Under the NJAC scheduling model, teams will play the same opponent on both Friday and Saturday at alternating sites.

Each member institution could choose to play or not. Rowan and Ramapo opted out while Kean, Montclair State, New Jersey City, Rutgers University-Camden, Rutgers University-Newark, Stockton, The College of New Jersey and William Paterson chose to play.

Giannini acknowledged the disappointment for the student-athletes, but noted, “the decision was made only after careful consideration of NCAA safety, competition and travel protocols.”

“The bottom line is whether you’re playing or not playing, this is not a good year,” Giannini said. “There’s no right or wrong. There’s no easy answer to this.

“Division I has given itself four months to get 20-some games. Even Villanova has been shut down for, what, a month and [had] games canceled, but that still leaves one or two months to get the games in,” Giannini said.

“In Division III, everybody decided it wasn’t safe to play fall or winter sports, but maybe at the end of January,” Giannini said. “Let’s give the kids hope. I thought it sounded great.

“In hindsight, we were all wrong because you’re playing a four-week, eight-game schedule. That means one positive test takes away half your season, and of course there’s going to be a positive test, so is it all really worth it to play a couple games in front of no fans? … Personally, I don’t think so.

“If you told me we were going to get eight games, I would recommend that we would do it. I don’t believe anyone’s going to get eight games,” Giannini continued. “A lot of people want to try, and I know and even heard people say to get the kids to play a couple games, it’s a good thing. That’s just a matter of opinion. But how much effort and anxiety do you want to go to the play those few games?”

Ryan Legler dribbles a basketball while looking down the court

Ryan Legler (above, in 2019) is one of three seniors on a Rowan squad that has opted out of this season. (Photo: Rowan University Athletics)

Like Giannini, Crispin sees both sides.

“I run these groups and the kids are just a little bit goofier and I think they just need to be a little goofier,” Crispin said of his K-12 camp, clinic and league program, Crispin Basketball. “They don’t have recess, they don’t have free play, they’ve been isolated most of the time. They need this.

“We’ve been fortunate to be able to run stuff that we normally run since July, so I’ve been coaching my own kids and other kids, but if I didn’t have that, I would be struggling way more,” Crispin said. “Because I’m in in the gym, I’m a face-to-face person. I’m like, ‘Let’s teach this game and let’s have some fun.’’’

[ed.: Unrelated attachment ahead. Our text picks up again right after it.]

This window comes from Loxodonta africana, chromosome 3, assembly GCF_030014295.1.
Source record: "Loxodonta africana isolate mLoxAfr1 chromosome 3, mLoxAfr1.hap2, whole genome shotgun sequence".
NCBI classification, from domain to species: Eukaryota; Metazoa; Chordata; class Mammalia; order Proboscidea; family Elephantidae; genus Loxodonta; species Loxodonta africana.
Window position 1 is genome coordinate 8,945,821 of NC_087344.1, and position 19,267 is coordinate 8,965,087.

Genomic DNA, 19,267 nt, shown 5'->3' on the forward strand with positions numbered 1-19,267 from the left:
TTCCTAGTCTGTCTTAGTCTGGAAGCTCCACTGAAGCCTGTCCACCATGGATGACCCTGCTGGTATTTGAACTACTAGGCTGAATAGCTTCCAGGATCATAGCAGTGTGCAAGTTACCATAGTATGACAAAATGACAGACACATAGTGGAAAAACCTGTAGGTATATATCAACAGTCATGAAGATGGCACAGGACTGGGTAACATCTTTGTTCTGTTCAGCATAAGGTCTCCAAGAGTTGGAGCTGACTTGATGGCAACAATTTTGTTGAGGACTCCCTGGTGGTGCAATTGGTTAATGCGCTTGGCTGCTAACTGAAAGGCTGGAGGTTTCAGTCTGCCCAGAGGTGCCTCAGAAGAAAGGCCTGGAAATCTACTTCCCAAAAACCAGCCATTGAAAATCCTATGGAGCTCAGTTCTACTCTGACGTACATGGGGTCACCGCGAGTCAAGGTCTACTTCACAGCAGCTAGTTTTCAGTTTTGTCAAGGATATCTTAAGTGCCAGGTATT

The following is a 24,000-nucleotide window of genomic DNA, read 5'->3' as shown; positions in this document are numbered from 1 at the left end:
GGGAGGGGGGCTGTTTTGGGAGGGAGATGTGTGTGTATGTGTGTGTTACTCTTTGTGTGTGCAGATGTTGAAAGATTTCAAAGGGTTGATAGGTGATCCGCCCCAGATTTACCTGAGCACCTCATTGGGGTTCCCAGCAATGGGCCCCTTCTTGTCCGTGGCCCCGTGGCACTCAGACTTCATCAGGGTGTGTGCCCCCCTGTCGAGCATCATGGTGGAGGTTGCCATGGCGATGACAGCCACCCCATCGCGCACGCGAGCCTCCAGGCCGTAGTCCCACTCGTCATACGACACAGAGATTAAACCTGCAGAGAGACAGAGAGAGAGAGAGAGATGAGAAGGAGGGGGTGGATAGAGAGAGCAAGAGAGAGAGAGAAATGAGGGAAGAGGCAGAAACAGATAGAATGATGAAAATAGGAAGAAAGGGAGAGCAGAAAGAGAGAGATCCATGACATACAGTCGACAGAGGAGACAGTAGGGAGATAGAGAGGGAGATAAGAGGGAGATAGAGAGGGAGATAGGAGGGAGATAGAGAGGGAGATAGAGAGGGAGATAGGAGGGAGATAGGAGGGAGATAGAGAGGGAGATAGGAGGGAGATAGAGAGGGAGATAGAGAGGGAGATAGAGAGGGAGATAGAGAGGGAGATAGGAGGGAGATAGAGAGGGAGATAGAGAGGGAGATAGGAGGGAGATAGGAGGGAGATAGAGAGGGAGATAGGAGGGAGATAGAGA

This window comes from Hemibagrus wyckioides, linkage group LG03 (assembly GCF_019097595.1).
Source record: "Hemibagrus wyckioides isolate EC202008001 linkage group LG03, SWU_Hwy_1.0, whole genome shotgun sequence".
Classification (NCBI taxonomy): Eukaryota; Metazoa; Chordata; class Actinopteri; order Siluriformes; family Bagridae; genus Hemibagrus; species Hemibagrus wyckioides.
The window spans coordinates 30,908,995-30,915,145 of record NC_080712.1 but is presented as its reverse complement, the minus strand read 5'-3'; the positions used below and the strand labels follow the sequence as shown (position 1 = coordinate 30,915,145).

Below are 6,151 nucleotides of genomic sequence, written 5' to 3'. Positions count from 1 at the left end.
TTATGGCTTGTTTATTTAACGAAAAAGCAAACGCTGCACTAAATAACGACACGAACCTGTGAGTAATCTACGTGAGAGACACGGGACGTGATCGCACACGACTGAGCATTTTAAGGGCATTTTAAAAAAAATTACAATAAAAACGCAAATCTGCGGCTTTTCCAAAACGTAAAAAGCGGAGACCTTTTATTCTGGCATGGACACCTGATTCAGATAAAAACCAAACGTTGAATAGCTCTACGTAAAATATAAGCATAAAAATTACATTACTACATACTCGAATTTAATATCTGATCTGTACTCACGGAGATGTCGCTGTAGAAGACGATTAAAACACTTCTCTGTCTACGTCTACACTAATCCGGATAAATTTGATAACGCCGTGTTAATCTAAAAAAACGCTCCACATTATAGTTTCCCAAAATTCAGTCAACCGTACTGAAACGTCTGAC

Crispin—who played 22 games in 2001-02 for the Los Angeles Lakers and then with the Phoenix Suns—said he is hoping to get his Rowan players on the court soon for practice.

“I already have a handful of guys you can get in the gym now,” Crispin said. “They are getting tested now, so as long as they are cleared with negative test we will try to get in the gym two to three times a week just to keep them busy and we can do that through the end of the semester.”

Not surprisingly, Crispin isn’t sure what his roster will look like next season.

“I have some kids who sat out a semester to work and I have other kids who sat out two semesters to work because they’re almost done school and they didn’t want to do it online,” Crispin said. “There are lots of different reasons and a lot of different situations out there.

“As a program we’re going to hit a little bit of a reset button. Like, who’s in, who’s not, let’s start back to square one where we want to be and what we want to stand for as a program. I have a lot of new guys coming in as well, so we have lost some momentum that we have to regain.

“The way I set up our program is kind of like two-year squads,” Crispin continued. “We have like a two-year mentality where we’re going to try to be strong and complete and we did. We graduated five seniors from our [2018-19] championship team and reloaded it. We had some injuries, but we were competitive [last season] and we wanted to take that momentum into the next year. Well, there wasn’t a next year, so it’s just a crazy time, a weird time.”

HS Coverage:

Small-College News:

Tag(s): Home  Division III  College  Rich's Page